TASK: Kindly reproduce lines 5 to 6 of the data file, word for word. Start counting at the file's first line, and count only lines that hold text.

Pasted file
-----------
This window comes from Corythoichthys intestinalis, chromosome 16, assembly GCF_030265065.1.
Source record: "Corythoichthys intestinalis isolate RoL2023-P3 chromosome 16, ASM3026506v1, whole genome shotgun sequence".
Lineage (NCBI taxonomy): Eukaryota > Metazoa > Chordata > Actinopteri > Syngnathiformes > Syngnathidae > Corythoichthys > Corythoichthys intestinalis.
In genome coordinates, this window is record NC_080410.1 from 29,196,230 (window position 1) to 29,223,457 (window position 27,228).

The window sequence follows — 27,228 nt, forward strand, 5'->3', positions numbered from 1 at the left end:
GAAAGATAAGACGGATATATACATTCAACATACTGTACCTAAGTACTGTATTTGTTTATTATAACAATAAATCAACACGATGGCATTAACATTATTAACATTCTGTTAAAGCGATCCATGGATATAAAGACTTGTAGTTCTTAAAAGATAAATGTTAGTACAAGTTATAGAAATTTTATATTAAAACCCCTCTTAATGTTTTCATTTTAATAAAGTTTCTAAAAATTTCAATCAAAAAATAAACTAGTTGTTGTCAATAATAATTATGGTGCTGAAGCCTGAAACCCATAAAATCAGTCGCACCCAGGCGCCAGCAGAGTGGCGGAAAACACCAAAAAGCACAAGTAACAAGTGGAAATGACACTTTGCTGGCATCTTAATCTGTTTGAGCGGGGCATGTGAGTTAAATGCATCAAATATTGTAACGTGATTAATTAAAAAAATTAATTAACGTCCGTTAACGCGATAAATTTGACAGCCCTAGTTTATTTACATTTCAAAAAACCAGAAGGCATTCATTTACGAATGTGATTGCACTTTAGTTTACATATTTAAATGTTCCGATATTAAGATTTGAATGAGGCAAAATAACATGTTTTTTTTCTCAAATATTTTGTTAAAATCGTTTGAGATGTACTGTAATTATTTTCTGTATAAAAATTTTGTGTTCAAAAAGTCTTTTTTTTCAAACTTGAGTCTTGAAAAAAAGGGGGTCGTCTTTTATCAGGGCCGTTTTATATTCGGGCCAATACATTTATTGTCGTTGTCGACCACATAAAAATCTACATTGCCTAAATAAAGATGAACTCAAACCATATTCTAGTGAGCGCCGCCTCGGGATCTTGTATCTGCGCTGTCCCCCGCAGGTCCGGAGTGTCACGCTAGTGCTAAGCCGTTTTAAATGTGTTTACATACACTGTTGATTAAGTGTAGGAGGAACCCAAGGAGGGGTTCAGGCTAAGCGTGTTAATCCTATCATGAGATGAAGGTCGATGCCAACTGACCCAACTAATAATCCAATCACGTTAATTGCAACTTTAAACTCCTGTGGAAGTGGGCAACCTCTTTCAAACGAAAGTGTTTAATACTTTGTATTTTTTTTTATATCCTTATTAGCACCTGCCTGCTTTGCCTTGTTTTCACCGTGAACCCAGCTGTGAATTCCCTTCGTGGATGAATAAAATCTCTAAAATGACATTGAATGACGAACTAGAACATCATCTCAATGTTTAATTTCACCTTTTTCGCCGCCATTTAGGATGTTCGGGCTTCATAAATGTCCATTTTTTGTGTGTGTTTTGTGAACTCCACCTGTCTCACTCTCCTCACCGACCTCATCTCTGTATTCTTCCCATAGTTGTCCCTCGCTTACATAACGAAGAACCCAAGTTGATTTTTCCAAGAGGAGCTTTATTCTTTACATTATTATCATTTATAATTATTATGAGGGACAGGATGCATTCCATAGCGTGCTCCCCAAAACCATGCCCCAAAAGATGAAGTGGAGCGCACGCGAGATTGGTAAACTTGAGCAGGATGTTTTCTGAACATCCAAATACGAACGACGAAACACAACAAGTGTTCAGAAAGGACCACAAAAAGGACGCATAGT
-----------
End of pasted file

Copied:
The window sequence follows — 27,228 nt, forward strand, 5'->3', positions numbered from 1 at the left end:
GAAAGATAAGACGGATATATACATTCAACATACTGTACCTAAGTACTGTATTTGTTTATTATAACAATAAATCAACACGATGGCATTAACATTATTAACATTCTGTTAAAGCGATCCATGGATATAAAGACTTGTAGTTCTTAAAAGATAAATGTTAGTACAAGTTATAGAAATTTTATATTAAAACCCCTCTTAATGTTTTCATTTTAATAAAGTTTCTAAAAATTTCAATCAAAAAATAAACTAGTTGTTGTCAATAATAATTATGGTGCTGAAGCCTGAAACCCATAAAATCAGTCGCACCCAGGCGCCAGCAGAGTGGCGGAAAACACCAAAAAGCACAAGTAACAAGTGGAAATGACACTTTGCTGGCATCTTAATCTGTTTGAGCGGGGCATGTGAGTTAAATGCATCAAATATTGTAACGTGATTAATTAAAAAAATTAATTAACGTCCGTTAACGCGATAAATTTGACAGCCCTAGTTTATTTACATTTCAAAAAACCAGAAGGCATTCATTTACGAATGTGATTGCACTTTAGTTTACATATTTAAATGTTCCGATATTAAGATTTGAATGAGGCAAAATAACATGTTTTTTTTCTCAAATATTTTGTTAAAATCGTTTGAGATGTACTGTAATTATTTTCTGTATAAAAATTTTGTGTTCAAAAAGTCTTTTTTTTCAAACTTGAGTCTTGAAAAAAAGGGGGTCGTCTTTTATCAGGGCCGTTTTATATTCGGGCCAATACATTTATTGTCGTTGTCGACCACATAAAAATCTACATTGCCTAAATAAAGATGAACTCAAACCATATTCTAGTGAGCGCCGCCTCGGGATCTTGTATCTGCGCTGTCCCCCGCAGGTCCGGAGTGTCACGCTAGTGCTAAGCCGTTTTAAATGTGTTTACATACACTGTTGATTAAGTGTAGGAGGAACCCAAGGAGGGGTTCAGGCTAAGCGTGTTAATCCTATCATGAGATGAAGGTCGATGCCAACTGACCCAACTAATAATCCAATCACGTTAATTGCAACTTTAAACTCCTGTGGAAGTGGGCAACCTCTTTCAAACGAAAGTGTTTAATACTTTGTATTTTTTTTTATATCCTTATTAGCACCTGCCTGCTTTGCCTTGTTTTCACCGTGAACCCAGCTGTGAATTCCCTTCGTGGATGAATAAAATCTCTAAAATGACATTGAATGACGAACTAGAACATCATCTCAATGTTTAATTTCACCTTTTTCGCCGCCATTTAGGATGTTCGGGCTTCATAAATGTCCATTTTTTGTGTGTGTTTTGTGAACTCCACCTGTCTCACTCTCCTCACCGACCTCATCTCTGTATTCTTCCCATAGTTGTCCCTCGCTTACATAACGAAGAACCCAAGTTGATTTTTCCAAGAGGAGCTTTATTCTTTACATTATTATCATTTATAATTATTATGAGGGACAGGATGCATTCCATAGCGTGCTCCCCAAAACCATGCCCCAAAAGATGAAGTGGAGCGCACGCGAGATTGGTAAACTTGAGCAGGATGTTTTCTGAACATCCAAATACGAACGACGAAACACAACAAGTGTTCAGAAAGGACCACAAAAAGGACGCATAGT